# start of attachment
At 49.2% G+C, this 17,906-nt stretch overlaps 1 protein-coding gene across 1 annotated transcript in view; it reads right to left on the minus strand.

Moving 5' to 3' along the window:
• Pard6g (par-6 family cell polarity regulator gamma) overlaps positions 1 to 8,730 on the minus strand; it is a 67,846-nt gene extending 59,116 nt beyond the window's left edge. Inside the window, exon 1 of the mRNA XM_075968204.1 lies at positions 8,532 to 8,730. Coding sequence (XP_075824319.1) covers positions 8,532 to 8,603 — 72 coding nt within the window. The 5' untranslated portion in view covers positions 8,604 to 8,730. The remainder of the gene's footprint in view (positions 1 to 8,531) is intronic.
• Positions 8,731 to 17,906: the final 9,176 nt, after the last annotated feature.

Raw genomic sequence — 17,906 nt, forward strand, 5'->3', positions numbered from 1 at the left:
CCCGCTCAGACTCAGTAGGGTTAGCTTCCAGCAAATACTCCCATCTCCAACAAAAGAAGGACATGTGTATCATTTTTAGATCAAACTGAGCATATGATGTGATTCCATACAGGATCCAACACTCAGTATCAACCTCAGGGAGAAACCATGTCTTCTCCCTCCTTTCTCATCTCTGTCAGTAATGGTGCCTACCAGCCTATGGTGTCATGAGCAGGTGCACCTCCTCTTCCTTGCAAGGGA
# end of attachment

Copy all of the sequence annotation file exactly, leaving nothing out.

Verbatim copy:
At 49.2% G+C, this 17,906-nt stretch overlaps 1 protein-coding gene across 1 annotated transcript in view; it reads right to left on the minus strand.

Moving 5' to 3' along the window:
• Pard6g (par-6 family cell polarity regulator gamma) overlaps positions 1 to 8,730 on the minus strand; it is a 67,846-nt gene extending 59,116 nt beyond the window's left edge. Inside the window, exon 1 of the mRNA XM_075968204.1 lies at positions 8,532 to 8,730. Coding sequence (XP_075824319.1) covers positions 8,532 to 8,603 — 72 coding nt within the window. The 5' untranslated portion in view covers positions 8,604 to 8,730. The remainder of the gene's footprint in view (positions 1 to 8,531) is intronic.
• Positions 8,731 to 17,906: the final 9,176 nt, after the last annotated feature.

Raw genomic sequence — 17,906 nt, forward strand, 5'->3', positions numbered from 1 at the left:
CCCGCTCAGACTCAGTAGGGTTAGCTTCCAGCAAATACTCCCATCTCCAACAAAAGAAGGACATGTGTATCATTTTTAGATCAAACTGAGCATATGATGTGATTCCATACAGGATCCAACACTCAGTATCAACCTCAGGGAGAAACCATGTCTTCTCCCTCCTTTCTCATCTCTGTCAGTAATGGTGCCTACCAGCCTATGGTGTCATGAGCAGGTGCACCTCCTCTTCCTTGCAAGGGA